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- YellowBelly Brewery & Public House
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YellowBelly Brewery & Public House
Style | ABV
American Pale Ale (APA)
No notes at this time.
(Beer added by: Derek on 07-15-2008)
Ratings & Reviews
| Reviews: 5 | Show All Ratings:
Reviews by joemcgrath27:
08-24-2013 00:19:05 |
More by joemcgrath27
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Nova Scotia (Canada)
07-26-2013 14:32:44 |
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New Brunswick (Canada)
10-10-2012 21:56:22 |
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09-02-2012 23:24:26 |
More by Molson2000
look: 3.5 | smell: 4 | taste: 3.5 | feel: 4 | overall: 3.5
YellowBelly Pale Ale is too golden to technically be considered either yellow or pale. Funny that. From a visual standpoint, however, it is still stunning to look at. Its somewhat toasty complexion appears almost shady bronze, despite immaculate clarity and plenty of luster. Although the first pour was flat, a high tide of tan foam flooded the glass with the second.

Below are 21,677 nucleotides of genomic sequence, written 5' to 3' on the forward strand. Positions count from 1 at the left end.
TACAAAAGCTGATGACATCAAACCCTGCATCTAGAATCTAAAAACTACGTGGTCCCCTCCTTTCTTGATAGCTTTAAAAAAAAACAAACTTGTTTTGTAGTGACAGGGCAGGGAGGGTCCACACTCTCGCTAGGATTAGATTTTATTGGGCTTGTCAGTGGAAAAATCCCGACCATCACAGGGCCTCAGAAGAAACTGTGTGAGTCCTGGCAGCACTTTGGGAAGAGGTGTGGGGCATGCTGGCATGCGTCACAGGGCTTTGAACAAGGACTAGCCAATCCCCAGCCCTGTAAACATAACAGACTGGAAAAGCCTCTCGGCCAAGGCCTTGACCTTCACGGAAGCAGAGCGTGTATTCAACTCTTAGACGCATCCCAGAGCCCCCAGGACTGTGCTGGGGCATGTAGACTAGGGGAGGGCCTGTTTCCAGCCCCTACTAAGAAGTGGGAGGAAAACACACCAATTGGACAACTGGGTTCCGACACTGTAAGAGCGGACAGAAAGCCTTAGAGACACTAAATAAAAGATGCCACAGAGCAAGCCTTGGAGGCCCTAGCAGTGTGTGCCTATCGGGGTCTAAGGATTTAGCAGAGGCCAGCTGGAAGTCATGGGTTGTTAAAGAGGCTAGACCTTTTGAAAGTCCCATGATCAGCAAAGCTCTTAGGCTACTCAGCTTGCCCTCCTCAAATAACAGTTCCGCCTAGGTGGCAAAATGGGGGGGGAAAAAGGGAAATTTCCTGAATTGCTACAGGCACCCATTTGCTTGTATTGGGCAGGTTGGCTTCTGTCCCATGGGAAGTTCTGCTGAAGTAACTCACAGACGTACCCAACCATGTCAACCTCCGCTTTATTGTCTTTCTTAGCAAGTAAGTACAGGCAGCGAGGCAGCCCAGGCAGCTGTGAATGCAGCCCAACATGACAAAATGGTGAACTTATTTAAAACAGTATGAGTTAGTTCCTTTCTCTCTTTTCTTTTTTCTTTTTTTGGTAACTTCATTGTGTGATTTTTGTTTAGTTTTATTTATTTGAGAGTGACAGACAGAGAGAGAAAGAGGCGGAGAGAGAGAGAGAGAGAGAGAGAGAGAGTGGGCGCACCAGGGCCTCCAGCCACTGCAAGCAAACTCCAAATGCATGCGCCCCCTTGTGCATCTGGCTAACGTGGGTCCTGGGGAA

That scent of bready malt and zesty hop leafs has got to be one the smells I relish most in this world. With deep breaths and closed eyes it conjures to mind pure, sweet, sticky wort. The beer is so clean that you'd think it was lagered; there's no sign of yeast. The flowery, airy nature of the hops might have suggested dry-hopping if it were any less subtle.
Unless you're one of the last few beer geeks that still appreciates a simple but well-crafted pale ale or lager, chances are there's not much in this no-frills, bready malt taste profile for you. On the other side of that coin, however, most beer drinkers will greatly appreciate that the taste is characterful and flavorsome, but not too bold or peculiar.